Google Attempts To Throw Apple Under The Bus Amid EU Antitrust Crackdown
Misery loves company, right? Just ask Google—the company is seething over a massive fine over Android abuses that was imposed by the European Union three years ago, and has lashed out at the group for essentially turning a blind eye to the "real competitive dynamic" that exists between it and rival Apple. The EU has so far not been swayed.
Back in 2018, the EU fined Google 4.34 billion euros, which converts to more than $5 billion in US currency. The EU's ruling took issue with some of Google's requirements for device makers who want to sell Android phones and tablets. It was not on board with Google making it mandatory that Chrome and its on Search be included if allowing access to the Play Store, for example.
Google has disputed the ruling and subsequent record fine, and now it has dragged Apple's name into the mix. According to Reuters, Google accused the EU of failing to recognize the company as a "disrupter" while simultaneously ignoring the "potent constraint imposed by the highly powerful Apple." Hello bus, meet Apple.
"The Commission shut its eyes to the real competitive dynamic in this industry, that between Apple and Android," Google's lawyer Meredith Pickford said. "By defining markets too narrowly and downplaying the potent constraint imposed by the highly powerful Apple, the Commission has mistakenly found Google to be dominant in mobile operating systems and app stores, when it was in fact a vigorous market disrupter.."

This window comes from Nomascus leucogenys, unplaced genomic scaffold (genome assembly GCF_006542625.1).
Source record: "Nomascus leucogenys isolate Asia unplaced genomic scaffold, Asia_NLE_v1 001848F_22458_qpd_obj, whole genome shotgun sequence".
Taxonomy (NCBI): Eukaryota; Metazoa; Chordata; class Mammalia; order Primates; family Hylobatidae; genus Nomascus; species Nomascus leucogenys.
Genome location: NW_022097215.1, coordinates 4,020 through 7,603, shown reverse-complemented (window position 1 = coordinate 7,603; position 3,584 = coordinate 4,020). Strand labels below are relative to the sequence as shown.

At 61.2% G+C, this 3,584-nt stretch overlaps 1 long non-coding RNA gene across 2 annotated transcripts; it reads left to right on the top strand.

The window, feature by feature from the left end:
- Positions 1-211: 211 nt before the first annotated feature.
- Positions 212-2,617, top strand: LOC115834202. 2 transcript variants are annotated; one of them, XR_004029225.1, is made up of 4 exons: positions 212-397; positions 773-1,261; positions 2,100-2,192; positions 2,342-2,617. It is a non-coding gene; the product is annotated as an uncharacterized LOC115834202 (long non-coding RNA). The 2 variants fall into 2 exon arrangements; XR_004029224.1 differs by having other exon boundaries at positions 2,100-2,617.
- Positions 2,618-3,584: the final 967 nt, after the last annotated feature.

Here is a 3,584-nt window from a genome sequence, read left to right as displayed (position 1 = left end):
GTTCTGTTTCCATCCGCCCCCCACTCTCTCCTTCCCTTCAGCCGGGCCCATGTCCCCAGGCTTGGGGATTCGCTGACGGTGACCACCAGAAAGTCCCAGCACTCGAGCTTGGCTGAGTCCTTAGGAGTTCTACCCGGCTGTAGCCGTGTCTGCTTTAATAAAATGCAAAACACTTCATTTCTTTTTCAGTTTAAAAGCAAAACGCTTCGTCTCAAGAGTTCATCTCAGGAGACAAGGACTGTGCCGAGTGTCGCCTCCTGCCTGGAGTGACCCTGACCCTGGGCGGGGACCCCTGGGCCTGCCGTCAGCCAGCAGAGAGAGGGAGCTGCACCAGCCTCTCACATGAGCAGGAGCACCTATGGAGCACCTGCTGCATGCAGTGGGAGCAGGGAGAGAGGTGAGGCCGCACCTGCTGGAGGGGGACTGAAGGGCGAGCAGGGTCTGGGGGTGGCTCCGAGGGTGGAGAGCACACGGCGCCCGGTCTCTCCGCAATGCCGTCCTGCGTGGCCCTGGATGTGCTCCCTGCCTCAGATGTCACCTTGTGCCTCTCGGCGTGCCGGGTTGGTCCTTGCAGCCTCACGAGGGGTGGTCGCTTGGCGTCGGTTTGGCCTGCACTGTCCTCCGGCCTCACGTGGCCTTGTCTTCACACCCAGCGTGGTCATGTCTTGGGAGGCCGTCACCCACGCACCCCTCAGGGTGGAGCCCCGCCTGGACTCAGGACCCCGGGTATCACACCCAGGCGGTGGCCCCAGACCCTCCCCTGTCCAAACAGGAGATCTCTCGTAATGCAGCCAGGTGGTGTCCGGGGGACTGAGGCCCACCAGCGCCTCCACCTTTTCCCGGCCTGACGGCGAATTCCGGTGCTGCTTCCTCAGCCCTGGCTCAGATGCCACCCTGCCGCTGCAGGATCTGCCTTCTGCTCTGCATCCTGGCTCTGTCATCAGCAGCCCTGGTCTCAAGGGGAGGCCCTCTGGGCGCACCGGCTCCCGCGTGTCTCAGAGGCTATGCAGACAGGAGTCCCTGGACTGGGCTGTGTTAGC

Google's legal stance is that the EU has the competitive dynamic all wrong. And taking things a step further, Pickford called Android "an exceptional success story of the power of competition in action." The suggestion is that if Google and its business practices related to Android were removed from the equation, consumers would be worse off, with Apple having too much control.
A lawyer for the European Commission countered that invoking Apple's name "doesn't change things very much," because they have different business models at play. So even though they are competitors in the mobile space, Google was still able to restrict competition by forcing phone makers to preinstall Chrome and Google Search.
Adding to the intrigue, German phone maker Gigaset Communications argued on Google's behalf, saying it owes its success to Android being an open platform, and that the Commission's ruling led to a license fee for the Play Store that has forced it to increase the cost of it handsets.
All of this came on the first of a five-day hearing. Ultimately, however, a verdict might not be reached until next year.